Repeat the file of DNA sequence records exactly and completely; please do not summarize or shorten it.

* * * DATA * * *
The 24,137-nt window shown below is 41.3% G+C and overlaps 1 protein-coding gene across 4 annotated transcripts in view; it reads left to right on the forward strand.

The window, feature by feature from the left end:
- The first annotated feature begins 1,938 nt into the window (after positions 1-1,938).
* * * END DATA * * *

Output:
The 24,137-nt window shown below is 41.3% G+C and overlaps 1 protein-coding gene across 4 annotated transcripts in view; it reads left to right on the forward strand.

The window, feature by feature from the left end:
- The first annotated feature begins 1,938 nt into the window (after positions 1-1,938).